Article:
CARRIERS BY WATER-BILl, OF LADING TO CHARTERER-RECITALS AS TO CARGO RECEIVED NOT CONCLUSIVE-MISTAKE IN TALLY.
A ship does not guaranty that the amount ot cargo recited in her bills of lading lIB received on board, and baspd on her tally, has been actually 80 shipped and received; nor can the vendor and vendee of such goods,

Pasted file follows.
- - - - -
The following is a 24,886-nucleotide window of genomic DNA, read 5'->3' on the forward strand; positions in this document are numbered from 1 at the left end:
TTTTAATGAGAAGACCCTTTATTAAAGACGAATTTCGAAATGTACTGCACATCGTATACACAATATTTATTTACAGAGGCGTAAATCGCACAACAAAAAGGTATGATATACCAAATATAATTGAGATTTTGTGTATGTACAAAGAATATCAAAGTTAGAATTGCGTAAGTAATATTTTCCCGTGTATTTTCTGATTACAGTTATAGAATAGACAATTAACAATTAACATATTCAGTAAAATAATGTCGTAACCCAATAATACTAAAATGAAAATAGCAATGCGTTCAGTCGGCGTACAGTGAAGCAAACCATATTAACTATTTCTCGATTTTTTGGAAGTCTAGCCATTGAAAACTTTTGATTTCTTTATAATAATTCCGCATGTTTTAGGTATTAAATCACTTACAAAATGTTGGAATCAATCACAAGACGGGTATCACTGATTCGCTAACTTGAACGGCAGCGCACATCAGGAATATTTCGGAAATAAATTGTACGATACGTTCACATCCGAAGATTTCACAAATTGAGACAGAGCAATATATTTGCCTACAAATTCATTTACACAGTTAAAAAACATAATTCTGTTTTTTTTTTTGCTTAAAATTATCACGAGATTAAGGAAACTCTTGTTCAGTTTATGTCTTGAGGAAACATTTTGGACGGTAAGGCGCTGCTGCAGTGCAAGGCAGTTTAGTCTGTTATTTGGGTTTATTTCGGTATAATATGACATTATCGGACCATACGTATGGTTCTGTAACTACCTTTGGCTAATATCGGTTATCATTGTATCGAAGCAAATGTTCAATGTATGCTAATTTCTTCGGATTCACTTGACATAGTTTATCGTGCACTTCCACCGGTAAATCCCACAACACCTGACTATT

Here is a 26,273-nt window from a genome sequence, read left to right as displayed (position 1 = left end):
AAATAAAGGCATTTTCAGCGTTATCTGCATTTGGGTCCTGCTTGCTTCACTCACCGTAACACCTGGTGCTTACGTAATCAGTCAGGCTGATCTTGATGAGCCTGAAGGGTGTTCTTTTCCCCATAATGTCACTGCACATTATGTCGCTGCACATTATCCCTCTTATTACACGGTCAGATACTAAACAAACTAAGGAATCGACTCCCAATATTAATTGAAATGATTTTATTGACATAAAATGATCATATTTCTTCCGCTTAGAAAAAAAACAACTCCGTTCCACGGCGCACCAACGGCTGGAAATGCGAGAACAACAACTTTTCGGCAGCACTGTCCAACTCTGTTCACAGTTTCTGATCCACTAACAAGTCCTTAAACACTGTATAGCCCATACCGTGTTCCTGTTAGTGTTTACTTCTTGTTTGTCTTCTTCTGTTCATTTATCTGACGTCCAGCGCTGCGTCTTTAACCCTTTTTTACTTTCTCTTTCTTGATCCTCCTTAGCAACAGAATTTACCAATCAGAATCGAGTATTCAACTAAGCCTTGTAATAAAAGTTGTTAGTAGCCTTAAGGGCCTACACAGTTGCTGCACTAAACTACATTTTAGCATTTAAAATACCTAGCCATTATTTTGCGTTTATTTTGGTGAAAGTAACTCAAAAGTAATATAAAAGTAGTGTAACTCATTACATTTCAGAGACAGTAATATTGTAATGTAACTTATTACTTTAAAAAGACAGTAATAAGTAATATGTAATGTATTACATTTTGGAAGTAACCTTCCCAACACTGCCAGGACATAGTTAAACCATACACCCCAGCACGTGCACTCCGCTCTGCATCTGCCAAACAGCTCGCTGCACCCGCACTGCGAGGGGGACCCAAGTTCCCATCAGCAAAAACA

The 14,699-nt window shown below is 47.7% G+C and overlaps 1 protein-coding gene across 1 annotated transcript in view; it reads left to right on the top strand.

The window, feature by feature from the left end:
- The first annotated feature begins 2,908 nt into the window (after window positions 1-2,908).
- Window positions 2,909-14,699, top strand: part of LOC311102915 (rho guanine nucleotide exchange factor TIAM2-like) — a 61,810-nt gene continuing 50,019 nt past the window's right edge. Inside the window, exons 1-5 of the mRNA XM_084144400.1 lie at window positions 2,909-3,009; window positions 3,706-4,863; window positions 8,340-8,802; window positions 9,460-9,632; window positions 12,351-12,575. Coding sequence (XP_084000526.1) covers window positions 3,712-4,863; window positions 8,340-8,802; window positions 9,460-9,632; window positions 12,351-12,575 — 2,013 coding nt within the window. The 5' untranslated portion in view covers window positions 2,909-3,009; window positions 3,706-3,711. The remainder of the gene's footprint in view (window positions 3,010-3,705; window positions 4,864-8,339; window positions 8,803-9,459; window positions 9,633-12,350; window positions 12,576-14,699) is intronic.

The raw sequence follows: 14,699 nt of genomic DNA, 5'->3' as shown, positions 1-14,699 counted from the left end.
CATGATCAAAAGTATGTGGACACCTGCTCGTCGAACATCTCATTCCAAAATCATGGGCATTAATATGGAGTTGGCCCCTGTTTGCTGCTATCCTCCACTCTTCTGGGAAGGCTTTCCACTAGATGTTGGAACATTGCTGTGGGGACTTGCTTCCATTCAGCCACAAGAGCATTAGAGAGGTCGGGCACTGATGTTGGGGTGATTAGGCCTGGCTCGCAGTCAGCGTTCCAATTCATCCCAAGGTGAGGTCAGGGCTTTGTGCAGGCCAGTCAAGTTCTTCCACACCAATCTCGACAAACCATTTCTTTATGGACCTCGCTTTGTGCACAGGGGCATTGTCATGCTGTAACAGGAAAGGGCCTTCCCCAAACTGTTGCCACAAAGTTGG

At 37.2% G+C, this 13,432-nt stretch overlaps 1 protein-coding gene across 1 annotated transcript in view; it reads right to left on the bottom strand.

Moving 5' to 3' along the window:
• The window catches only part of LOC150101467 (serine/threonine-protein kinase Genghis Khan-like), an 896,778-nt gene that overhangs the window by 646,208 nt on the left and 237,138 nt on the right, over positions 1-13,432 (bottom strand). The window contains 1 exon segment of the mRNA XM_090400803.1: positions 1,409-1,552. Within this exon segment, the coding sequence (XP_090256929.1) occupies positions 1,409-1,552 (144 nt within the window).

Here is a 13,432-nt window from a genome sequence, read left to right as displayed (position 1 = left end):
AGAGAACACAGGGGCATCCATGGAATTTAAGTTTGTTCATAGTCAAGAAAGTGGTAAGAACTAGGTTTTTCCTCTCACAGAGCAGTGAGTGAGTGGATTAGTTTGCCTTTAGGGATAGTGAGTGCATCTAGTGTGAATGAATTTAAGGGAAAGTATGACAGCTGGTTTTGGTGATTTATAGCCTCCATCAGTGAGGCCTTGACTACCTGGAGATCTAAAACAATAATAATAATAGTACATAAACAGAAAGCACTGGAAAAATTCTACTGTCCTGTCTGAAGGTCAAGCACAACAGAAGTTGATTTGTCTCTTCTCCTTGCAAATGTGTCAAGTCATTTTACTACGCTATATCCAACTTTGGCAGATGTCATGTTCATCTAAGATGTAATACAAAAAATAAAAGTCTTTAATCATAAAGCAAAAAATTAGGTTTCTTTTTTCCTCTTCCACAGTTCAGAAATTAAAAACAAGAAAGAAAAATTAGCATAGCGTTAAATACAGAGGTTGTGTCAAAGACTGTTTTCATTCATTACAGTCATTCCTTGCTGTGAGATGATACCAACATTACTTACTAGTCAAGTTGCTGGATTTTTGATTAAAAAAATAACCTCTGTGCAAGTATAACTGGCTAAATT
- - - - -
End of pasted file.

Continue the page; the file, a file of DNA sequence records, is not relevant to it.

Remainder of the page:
1.Reportedby E. G. Benedict, Esq., of the New York bar.
by any private arrangement, make the ship an insurer of the correctness of her tally, as against fraud or mistake, for their benefit, and as a fulfillment of the vendor's contrnct, when not fulfilled. tn fact; and where there is proof of fraud or mistake the ship and owners cannot be held accountable to the consignee beyond the number actually received on board.